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Am J Obstet Gynecol. 1995 Apr;172(4 Pt 1):1291-8.

Blindness associated with preeclampsia and eclampsia.

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1
Department of Obstetrics and Gynecology, University of Texas Southwestern Medical Center, Dallas 75235-9032, USA.

Abstract

OBJECTIVE:

Over a 14-year period at Parkland Hospital, the clinical courses of 15 women with severe preeclampsia or eclampsia were further complicated by blindness. Our purpose is to describe their management and outcome, as well as to offer insight to the pathophysiologic characteristics of blindness complicating pregnancy-induced hypertension.

STUDY DESIGN:

Prospective ascertainment of women with blindness and pregnancy-induced hypertension was done. These cases were managed according to the standardized preeclampsia-eclampsia regimen used at our hospital since 1955. Briefly, this regimen includes magnesium sulfate given intramuscularly to prevent or control seizures, hydralazine to lower dangerously elevated blood pressure, intravenous fluid restriction, and delivery.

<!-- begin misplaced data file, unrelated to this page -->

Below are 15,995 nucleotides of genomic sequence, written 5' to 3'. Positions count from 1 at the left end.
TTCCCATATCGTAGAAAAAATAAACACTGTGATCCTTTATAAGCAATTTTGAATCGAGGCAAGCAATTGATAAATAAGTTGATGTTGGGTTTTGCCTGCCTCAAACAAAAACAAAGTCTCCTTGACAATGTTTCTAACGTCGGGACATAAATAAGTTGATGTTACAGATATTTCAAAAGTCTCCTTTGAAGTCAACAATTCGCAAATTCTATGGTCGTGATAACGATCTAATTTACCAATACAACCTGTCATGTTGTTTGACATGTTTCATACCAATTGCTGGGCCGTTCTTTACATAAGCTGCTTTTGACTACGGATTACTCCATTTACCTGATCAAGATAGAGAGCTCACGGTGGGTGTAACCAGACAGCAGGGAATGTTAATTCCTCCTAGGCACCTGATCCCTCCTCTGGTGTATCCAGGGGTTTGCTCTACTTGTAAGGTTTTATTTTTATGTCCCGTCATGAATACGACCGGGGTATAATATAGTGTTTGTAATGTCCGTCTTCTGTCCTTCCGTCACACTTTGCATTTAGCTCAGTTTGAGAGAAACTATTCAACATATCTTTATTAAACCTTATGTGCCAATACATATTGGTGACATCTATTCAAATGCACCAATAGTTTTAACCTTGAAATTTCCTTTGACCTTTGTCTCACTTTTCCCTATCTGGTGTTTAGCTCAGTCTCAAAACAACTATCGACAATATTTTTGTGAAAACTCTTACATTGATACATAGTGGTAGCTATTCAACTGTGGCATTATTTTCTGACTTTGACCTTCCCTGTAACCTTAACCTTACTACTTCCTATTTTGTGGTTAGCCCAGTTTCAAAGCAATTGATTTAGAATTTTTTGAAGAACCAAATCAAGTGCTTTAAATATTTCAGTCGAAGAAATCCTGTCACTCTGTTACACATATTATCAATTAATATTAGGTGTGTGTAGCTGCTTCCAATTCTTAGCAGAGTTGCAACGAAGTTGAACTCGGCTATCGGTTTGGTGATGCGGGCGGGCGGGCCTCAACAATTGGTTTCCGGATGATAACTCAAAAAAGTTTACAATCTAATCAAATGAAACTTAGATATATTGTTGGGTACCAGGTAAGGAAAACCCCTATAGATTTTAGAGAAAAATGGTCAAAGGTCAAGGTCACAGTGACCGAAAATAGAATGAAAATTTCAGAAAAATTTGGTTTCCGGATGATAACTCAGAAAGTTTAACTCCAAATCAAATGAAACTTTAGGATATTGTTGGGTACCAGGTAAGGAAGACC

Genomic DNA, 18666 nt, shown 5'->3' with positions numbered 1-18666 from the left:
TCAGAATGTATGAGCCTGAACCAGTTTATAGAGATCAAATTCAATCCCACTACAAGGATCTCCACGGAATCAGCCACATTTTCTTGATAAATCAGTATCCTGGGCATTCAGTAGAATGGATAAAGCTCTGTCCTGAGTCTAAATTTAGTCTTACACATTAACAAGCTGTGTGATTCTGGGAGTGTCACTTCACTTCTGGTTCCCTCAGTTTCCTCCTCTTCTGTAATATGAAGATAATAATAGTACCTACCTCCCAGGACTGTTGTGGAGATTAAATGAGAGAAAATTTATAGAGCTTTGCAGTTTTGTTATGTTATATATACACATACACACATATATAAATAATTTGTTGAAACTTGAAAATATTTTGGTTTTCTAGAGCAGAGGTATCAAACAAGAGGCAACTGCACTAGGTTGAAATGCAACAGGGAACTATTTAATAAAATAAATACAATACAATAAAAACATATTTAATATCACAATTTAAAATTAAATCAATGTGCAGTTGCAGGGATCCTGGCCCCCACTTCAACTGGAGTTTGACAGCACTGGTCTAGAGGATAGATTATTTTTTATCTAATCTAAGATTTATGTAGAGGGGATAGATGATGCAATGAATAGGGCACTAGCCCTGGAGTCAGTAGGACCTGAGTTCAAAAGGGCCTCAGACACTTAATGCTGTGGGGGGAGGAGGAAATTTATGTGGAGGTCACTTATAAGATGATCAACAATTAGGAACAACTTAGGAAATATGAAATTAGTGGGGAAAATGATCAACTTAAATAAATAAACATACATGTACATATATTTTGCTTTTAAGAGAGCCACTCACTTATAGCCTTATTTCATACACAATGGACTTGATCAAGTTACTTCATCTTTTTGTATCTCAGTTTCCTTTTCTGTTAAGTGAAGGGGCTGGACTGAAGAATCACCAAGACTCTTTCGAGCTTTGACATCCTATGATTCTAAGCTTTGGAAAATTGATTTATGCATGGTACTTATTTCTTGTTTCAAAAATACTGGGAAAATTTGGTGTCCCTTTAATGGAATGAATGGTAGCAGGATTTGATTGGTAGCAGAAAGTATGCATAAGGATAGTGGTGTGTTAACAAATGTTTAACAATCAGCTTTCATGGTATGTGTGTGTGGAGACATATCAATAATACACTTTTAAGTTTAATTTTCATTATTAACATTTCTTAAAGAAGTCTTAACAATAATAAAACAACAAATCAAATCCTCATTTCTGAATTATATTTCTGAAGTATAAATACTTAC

RESULTS:

There were 15 women with blindness that persisted from 4 hours to 8 days; it subsequently resolved completely in all. Of the 13 women who underwent computed tomography, 8 had low-density areas localized predominantly in the occipital lobes. Five of these 13 subsequently underwent magnetic resonance imaging and 2 showed corresponding hyperintense lesions in the occipital areas.

CONCLUSIONS:

On the basis of previously published experiences with computed tomography in women with eclampsia, as well as the experiences described here, we conclude that cortical blindness associated with preeclampsia-eclampsia results from petechial hemorrhages and focal edema in the occipital cortex. These lesions are likely stimulated by disparity in cerebral regional blood flow that is characterized by vasospasm and diminished flow primarily affecting the posterior circulation.

PMID:
7726272
[Indexed for MEDLINE]

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